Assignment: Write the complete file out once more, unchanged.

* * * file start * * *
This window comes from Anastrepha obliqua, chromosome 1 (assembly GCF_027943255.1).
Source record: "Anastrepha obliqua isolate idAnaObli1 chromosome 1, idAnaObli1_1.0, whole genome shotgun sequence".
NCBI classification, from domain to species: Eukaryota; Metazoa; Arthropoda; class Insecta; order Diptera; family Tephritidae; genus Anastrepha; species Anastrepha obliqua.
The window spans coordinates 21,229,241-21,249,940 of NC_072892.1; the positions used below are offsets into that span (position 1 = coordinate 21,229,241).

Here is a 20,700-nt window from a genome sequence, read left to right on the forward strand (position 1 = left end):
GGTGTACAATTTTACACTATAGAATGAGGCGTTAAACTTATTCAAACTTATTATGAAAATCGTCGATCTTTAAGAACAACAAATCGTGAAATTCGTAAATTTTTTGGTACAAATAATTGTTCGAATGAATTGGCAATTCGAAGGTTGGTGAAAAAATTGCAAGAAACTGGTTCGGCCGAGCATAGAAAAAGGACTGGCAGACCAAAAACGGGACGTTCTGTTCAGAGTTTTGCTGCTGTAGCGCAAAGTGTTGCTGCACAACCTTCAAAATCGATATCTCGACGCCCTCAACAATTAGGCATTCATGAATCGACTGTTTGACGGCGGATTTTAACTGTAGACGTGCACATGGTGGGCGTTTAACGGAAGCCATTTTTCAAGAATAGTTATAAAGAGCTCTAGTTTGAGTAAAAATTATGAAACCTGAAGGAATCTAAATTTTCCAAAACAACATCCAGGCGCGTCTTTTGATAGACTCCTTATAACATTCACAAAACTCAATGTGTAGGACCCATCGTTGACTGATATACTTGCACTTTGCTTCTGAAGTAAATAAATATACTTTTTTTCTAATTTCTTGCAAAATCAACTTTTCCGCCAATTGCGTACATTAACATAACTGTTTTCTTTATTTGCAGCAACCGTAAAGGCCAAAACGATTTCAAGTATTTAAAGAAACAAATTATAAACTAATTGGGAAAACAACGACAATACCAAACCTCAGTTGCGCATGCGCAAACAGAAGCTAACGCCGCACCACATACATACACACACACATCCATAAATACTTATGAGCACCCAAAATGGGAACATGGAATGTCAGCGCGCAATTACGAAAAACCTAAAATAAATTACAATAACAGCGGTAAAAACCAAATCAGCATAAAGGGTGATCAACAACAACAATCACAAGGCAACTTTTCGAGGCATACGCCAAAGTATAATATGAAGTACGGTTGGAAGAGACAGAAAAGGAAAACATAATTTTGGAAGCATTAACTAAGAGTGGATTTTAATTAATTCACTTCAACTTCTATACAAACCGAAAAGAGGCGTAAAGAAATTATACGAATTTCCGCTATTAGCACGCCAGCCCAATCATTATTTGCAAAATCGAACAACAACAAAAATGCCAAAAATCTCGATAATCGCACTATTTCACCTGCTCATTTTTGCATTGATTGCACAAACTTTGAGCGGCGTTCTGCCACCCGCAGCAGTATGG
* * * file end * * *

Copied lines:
This window comes from Anastrepha obliqua, chromosome 1 (assembly GCF_027943255.1).
Source record: "Anastrepha obliqua isolate idAnaObli1 chromosome 1, idAnaObli1_1.0, whole genome shotgun sequence".
NCBI classification, from domain to species: Eukaryota; Metazoa; Arthropoda; class Insecta; order Diptera; family Tephritidae; genus Anastrepha; species Anastrepha obliqua.
The window spans coordinates 21,229,241-21,249,940 of NC_072892.1; the positions used below are offsets into that span (position 1 = coordinate 21,229,241).

Here is a 20,700-nt window from a genome sequence, read left to right on the forward strand (position 1 = left end):
GGTGTACAATTTTACACTATAGAATGAGGCGTTAAACTTATTCAAACTTATTATGAAAATCGTCGATCTTTAAGAACAACAAATCGTGAAATTCGTAAATTTTTTGGTACAAATAATTGTTCGAATGAATTGGCAATTCGAAGGTTGGTGAAAAAATTGCAAGAAACTGGTTCGGCCGAGCATAGAAAAAGGACTGGCAGACCAAAAACGGGACGTTCTGTTCAGAGTTTTGCTGCTGTAGCGCAAAGTGTTGCTGCACAACCTTCAAAATCGATATCTCGACGCCCTCAACAATTAGGCATTCATGAATCGACTGTTTGACGGCGGATTTTAACTGTAGACGTGCACATGGTGGGCGTTTAACGGAAGCCATTTTTCAAGAATAGTTATAAAGAGCTCTAGTTTGAGTAAAAATTATGAAACCTGAAGGAATCTAAATTTTCCAAAACAACATCCAGGCGCGTCTTTTGATAGACTCCTTATAACATTCACAAAACTCAATGTGTAGGACCCATCGTTGACTGATATACTTGCACTTTGCTTCTGAAGTAAATAAATATACTTTTTTTCTAATTTCTTGCAAAATCAACTTTTCCGCCAATTGCGTACATTAACATAACTGTTTTCTTTATTTGCAGCAACCGTAAAGGCCAAAACGATTTCAAGTATTTAAAGAAACAAATTATAAACTAATTGGGAAAACAACGACAATACCAAACCTCAGTTGCGCATGCGCAAACAGAAGCTAACGCCGCACCACATACATACACACACACATCCATAAATACTTATGAGCACCCAAAATGGGAACATGGAATGTCAGCGCGCAATTACGAAAAACCTAAAATAAATTACAATAACAGCGGTAAAAACCAAATCAGCATAAAGGGTGATCAACAACAACAATCACAAGGCAACTTTTCGAGGCATACGCCAAAGTATAATATGAAGTACGGTTGGAAGAGACAGAAAAGGAAAACATAATTTTGGAAGCATTAACTAAGAGTGGATTTTAATTAATTCACTTCAACTTCTATACAAACCGAAAAGAGGCGTAAAGAAATTATACGAATTTCCGCTATTAGCACGCCAGCCCAATCATTATTTGCAAAATCGAACAACAACAAAAATGCCAAAAATCTCGATAATCGCACTATTTCACCTGCTCATTTTTGCATTGATTGCACAAACTTTGAGCGGCGTTCTGCCACCCGCAGCAGTATGG